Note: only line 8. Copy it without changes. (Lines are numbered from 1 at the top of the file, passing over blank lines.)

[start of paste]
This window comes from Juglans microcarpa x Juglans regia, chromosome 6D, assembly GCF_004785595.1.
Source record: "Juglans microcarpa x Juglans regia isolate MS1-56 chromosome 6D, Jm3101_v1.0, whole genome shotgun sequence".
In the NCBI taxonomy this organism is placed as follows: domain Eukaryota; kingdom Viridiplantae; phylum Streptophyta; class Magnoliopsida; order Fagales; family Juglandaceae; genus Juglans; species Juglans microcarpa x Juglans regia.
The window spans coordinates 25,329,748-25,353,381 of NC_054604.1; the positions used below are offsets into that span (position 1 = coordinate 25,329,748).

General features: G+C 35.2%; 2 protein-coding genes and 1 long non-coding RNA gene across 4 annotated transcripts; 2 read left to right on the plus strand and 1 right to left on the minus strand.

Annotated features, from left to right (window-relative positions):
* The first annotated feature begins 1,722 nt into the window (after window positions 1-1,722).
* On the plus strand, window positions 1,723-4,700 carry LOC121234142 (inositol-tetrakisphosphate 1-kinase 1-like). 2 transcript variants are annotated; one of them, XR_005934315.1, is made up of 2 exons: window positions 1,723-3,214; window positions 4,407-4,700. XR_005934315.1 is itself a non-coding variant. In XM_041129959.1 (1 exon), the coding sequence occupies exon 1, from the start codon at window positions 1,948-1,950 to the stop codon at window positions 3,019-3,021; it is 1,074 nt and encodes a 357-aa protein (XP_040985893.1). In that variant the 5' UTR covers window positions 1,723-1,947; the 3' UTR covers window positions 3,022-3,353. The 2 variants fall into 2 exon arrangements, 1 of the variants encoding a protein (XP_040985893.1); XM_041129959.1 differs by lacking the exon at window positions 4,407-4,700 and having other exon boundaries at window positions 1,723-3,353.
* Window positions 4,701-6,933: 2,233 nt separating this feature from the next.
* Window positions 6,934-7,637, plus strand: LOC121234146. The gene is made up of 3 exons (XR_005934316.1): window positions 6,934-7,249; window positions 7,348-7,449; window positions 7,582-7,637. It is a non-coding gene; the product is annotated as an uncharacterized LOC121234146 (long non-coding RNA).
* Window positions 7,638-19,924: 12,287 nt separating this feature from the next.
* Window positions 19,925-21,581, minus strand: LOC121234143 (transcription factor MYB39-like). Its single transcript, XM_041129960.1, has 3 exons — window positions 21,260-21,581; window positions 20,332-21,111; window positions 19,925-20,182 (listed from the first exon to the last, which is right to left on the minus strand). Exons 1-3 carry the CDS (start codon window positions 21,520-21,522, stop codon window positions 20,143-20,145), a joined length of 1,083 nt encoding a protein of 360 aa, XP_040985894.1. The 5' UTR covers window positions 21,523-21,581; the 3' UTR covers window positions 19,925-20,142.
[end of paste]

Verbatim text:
* On the plus strand, window positions 1,723-4,700 carry LOC121234142 (inositol-tetrakisphosphate 1-kinase 1-like). 2 transcript variants are annotated; one of them, XR_005934315.1, is made up of 2 exons: window positions 1,723-3,214; window positions 4,407-4,700. XR_005934315.1 is itself a non-coding variant. In XM_041129959.1 (1 exon), the coding sequence occupies exon 1, from the start codon at window positions 1,948-1,950 to the stop codon at window positions 3,019-3,021; it is 1,074 nt and encodes a 357-aa protein (XP_040985893.1). In that variant the 5' UTR covers window positions 1,723-1,947; the 3' UTR covers window positions 3,022-3,353. The 2 variants fall into 2 exon arrangements, 1 of the variants encoding a protein (XP_040985893.1); XM_041129959.1 differs by lacking the exon at window positions 4,407-4,700 and having other exon boundaries at window positions 1,723-3,353.